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‘Coyote vs. Acme’ is the latest victim to Hollywood’s tax write-off problem

The WGA and SAG-AFRA strikes are over, but the battle for erasing content at a loss is still an issue.

Warner Bros Animation

Sit back and imagine working on something for months, maybe even years. You put your heart and soul into a creative endeavor that you believe in with a recognizable movie star and classic cartoon characters like Wile E. Coyote and his forever nemesis, Roadrunner, and get to the finish line. You await a release date because principal photography has been done for a year. Then, the news is not only will it not be released, but it will be shelved forever because the studio chose to go the $30 million tax write-off route.

This is precisely the scenario the creatives behind these action/animated hybrid Coyote vs. Acme are facing at a studio in Warner Bros that is supposed to be considered pro-creatives. The SAG-AFRA and WGA strikes have made tremendous gains in their collective efforts for overall improvements for workers in the industry. However, the tax write-downs that began with projects like Batgirl and Scoob: Holiday Haunt is another issue that must be rectified. If you’re a director or writer, what confidence do you have going to Warner Bros. and trusting them not to decide to do this again? Especially when the 2024 film slate has a lot of holes in it because of the reluctance to provide a fair deal.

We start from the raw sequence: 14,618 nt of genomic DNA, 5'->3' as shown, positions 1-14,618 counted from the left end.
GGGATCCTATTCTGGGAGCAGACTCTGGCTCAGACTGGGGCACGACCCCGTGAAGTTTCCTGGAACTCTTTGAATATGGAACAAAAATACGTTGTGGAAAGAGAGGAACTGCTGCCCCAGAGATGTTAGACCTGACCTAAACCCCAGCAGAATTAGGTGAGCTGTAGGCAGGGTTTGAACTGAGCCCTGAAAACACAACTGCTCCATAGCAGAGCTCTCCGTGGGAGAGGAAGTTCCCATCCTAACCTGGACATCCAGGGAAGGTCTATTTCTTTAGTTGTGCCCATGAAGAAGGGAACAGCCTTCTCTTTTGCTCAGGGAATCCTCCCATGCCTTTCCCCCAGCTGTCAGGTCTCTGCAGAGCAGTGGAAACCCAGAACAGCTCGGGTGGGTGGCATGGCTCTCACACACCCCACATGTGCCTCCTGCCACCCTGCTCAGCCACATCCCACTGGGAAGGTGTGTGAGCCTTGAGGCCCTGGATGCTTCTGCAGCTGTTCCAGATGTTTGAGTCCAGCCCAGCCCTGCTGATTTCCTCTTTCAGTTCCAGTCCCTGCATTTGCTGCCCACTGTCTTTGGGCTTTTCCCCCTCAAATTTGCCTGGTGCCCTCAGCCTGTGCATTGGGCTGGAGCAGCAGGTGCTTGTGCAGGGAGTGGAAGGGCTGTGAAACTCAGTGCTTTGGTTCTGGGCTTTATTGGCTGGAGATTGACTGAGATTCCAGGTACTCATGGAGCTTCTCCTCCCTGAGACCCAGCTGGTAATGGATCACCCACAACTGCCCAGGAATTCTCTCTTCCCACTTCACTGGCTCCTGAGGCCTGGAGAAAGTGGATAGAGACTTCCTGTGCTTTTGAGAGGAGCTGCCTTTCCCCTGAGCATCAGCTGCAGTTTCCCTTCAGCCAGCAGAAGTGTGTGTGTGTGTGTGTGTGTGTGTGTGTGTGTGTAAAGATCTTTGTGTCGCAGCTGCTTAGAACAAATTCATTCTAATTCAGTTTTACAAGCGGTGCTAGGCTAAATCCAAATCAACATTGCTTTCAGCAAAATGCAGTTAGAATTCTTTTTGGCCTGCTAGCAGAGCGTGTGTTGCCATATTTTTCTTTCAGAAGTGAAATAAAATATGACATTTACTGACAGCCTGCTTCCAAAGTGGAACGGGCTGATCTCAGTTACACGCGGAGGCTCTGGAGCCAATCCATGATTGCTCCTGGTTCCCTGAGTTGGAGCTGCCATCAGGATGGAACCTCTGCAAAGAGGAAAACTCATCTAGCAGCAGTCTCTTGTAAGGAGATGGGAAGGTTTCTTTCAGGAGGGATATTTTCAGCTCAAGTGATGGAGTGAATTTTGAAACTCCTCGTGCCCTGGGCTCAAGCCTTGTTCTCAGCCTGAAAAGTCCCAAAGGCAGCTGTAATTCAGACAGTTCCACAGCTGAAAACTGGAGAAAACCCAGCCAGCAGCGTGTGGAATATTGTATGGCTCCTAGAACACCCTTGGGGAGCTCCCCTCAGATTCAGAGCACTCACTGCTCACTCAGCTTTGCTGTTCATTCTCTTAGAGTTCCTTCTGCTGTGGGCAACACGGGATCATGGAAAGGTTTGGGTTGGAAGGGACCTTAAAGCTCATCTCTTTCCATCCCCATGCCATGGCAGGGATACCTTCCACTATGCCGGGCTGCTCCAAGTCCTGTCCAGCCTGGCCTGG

I’m not sure how you can’t sell a Roger Rabbit-like film with one of the most identifiable stars on the planet, but apparently, that was a bridge too far. It’s not just local to one studio. Disney took a $1.5 billion content write-off charge last year, where many streaming titles were pulled to the effect of the creatives involved not having records of them—all of these projects that took thousands of hours to create just gone without a trace. When you do this, you’re essentially giving two messages. Some viewers might be reluctant to check out new things because previous seasons or theatrical installments are suddenly taken off the board. It’s also a red flag to storytellers because you’re telling them what they do is distilled down to content.

To move where the industry can champion new ideas or take fresh approaches to old properties, you must start allowing things to be. Unfortunately, Coyote vs. Acme will collect dust in a vault in an alarming trend that needs not to creep into more normalized.